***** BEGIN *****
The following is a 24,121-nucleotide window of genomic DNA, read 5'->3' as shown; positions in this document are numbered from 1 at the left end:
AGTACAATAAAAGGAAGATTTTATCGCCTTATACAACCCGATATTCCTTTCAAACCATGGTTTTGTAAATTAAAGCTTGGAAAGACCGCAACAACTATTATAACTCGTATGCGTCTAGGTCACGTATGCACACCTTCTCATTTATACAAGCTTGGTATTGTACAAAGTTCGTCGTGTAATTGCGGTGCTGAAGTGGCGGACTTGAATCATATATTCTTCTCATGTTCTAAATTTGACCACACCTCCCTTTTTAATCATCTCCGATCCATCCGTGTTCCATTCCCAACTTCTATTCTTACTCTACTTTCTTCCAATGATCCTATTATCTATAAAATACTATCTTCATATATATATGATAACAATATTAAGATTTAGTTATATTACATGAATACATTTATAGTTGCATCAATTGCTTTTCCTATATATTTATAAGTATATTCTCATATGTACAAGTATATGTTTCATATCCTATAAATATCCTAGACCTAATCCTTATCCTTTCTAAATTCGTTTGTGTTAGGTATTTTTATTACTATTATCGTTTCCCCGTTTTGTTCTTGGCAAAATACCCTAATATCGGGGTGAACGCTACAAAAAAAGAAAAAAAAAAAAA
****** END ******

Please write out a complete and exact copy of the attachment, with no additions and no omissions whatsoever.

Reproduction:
The following is a 24,121-nucleotide window of genomic DNA, read 5'->3' as shown; positions in this document are numbered from 1 at the left end:
AGTACAATAAAAGGAAGATTTTATCGCCTTATACAACCCGATATTCCTTTCAAACCATGGTTTTGTAAATTAAAGCTTGGAAAGACCGCAACAACTATTATAACTCGTATGCGTCTAGGTCACGTATGCACACCTTCTCATTTATACAAGCTTGGTATTGTACAAAGTTCGTCGTGTAATTGCGGTGCTGAAGTGGCGGACTTGAATCATATATTCTTCTCATGTTCTAAATTTGACCACACCTCCCTTTTTAATCATCTCCGATCCATCCGTGTTCCATTCCCAACTTCTATTCTTACTCTACTTTCTTCCAATGATCCTATTATCTATAAAATACTATCTTCATATATATATGATAACAATATTAAGATTTAGTTATATTACATGAATACATTTATAGTTGCATCAATTGCTTTTCCTATATATTTATAAGTATATTCTCATATGTACAAGTATATGTTTCATATCCTATAAATATCCTAGACCTAATCCTTATCCTTTCTAAATTCGTTTGTGTTAGGTATTTTTATTACTATTATCGTTTCCCCGTTTTGTTCTTGGCAAAATACCCTAATATCGGGGTGAACGCTACAAAAAAAGAAAAAAAAAAAAA